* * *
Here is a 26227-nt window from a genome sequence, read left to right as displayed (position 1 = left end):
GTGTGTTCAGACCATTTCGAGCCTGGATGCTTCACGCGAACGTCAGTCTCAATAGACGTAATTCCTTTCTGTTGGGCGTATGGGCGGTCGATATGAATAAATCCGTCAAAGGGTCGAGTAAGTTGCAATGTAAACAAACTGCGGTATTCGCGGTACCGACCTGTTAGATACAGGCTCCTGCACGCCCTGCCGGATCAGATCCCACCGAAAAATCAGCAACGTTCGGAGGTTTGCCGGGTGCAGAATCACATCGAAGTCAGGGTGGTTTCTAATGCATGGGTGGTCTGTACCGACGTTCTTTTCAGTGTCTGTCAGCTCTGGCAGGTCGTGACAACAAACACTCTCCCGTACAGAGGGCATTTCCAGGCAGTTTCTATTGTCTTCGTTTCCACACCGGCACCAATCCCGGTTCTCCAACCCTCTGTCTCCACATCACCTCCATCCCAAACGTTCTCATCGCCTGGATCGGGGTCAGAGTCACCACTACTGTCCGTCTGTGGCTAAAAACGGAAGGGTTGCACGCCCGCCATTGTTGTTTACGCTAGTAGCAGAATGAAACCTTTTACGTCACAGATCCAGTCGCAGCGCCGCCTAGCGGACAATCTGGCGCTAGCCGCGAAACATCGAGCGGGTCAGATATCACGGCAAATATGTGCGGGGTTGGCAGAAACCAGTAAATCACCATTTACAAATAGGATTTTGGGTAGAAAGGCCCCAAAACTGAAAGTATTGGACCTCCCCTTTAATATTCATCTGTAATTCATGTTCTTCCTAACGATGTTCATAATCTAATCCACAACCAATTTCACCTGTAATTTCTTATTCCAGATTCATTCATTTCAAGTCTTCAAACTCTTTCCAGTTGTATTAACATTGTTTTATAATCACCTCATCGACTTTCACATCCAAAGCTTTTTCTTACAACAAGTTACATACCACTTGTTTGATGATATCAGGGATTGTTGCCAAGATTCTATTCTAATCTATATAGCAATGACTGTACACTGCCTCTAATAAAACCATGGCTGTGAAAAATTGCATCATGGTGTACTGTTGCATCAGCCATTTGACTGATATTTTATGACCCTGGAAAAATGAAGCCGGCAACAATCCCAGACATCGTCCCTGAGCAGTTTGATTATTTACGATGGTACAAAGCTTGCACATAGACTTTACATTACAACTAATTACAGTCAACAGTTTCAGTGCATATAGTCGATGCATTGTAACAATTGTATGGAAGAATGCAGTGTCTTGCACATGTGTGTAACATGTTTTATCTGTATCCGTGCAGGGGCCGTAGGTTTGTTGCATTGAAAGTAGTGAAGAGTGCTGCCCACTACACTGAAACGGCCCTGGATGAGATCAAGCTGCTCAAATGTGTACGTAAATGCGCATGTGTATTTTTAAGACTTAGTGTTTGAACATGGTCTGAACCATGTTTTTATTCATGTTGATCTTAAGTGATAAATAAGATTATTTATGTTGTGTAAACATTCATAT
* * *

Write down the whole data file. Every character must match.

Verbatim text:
Here is a 26227-nt window from a genome sequence, read left to right as displayed (position 1 = left end):
GTGTGTTCAGACCATTTCGAGCCTGGATGCTTCACGCGAACGTCAGTCTCAATAGACGTAATTCCTTTCTGTTGGGCGTATGGGCGGTCGATATGAATAAATCCGTCAAAGGGTCGAGTAAGTTGCAATGTAAACAAACTGCGGTATTCGCGGTACCGACCTGTTAGATACAGGCTCCTGCACGCCCTGCCGGATCAGATCCCACCGAAAAATCAGCAACGTTCGGAGGTTTGCCGGGTGCAGAATCACATCGAAGTCAGGGTGGTTTCTAATGCATGGGTGGTCTGTACCGACGTTCTTTTCAGTGTCTGTCAGCTCTGGCAGGTCGTGACAACAAACACTCTCCCGTACAGAGGGCATTTCCAGGCAGTTTCTATTGTCTTCGTTTCCACACCGGCACCAATCCCGGTTCTCCAACCCTCTGTCTCCACATCACCTCCATCCCAAACGTTCTCATCGCCTGGATCGGGGTCAGAGTCACCACTACTGTCCGTCTGTGGCTAAAAACGGAAGGGTTGCACGCCCGCCATTGTTGTTTACGCTAGTAGCAGAATGAAACCTTTTACGTCACAGATCCAGTCGCAGCGCCGCCTAGCGGACAATCTGGCGCTAGCCGCGAAACATCGAGCGGGTCAGATATCACGGCAAATATGTGCGGGGTTGGCAGAAACCAGTAAATCACCATTTACAAATAGGATTTTGGGTAGAAAGGCCCCAAAACTGAAAGTATTGGACCTCCCCTTTAATATTCATCTGTAATTCATGTTCTTCCTAACGATGTTCATAATCTAATCCACAACCAATTTCACCTGTAATTTCTTATTCCAGATTCATTCATTTCAAGTCTTCAAACTCTTTCCAGTTGTATTAACATTGTTTTATAATCACCTCATCGACTTTCACATCCAAAGCTTTTTCTTACAACAAGTTACATACCACTTGTTTGATGATATCAGGGATTGTTGCCAAGATTCTATTCTAATCTATATAGCAATGACTGTACACTGCCTCTAATAAAACCATGGCTGTGAAAAATTGCATCATGGTGTACTGTTGCATCAGCCATTTGACTGATATTTTATGACCCTGGAAAAATGAAGCCGGCAACAATCCCAGACATCGTCCCTGAGCAGTTTGATTATTTACGATGGTACAAAGCTTGCACATAGACTTTACATTACAACTAATTACAGTCAACAGTTTCAGTGCATATAGTCGATGCATTGTAACAATTGTATGGAAGAATGCAGTGTCTTGCACATGTGTGTAACATGTTTTATCTGTATCCGTGCAGGGGCCGTAGGTTTGTTGCATTGAAAGTAGTGAAGAGTGCTGCCCACTACACTGAAACGGCCCTGGATGAGATCAAGCTGCTCAAATGTGTACGTAAATGCGCATGTGTATTTTTAAGACTTAGTGTTTGAACATGGTCTGAACCATGTTTTTATTCATGTTGATCTTAAGTGATAAATAAGATTATTTATGTTGTGTAAACATTCATAT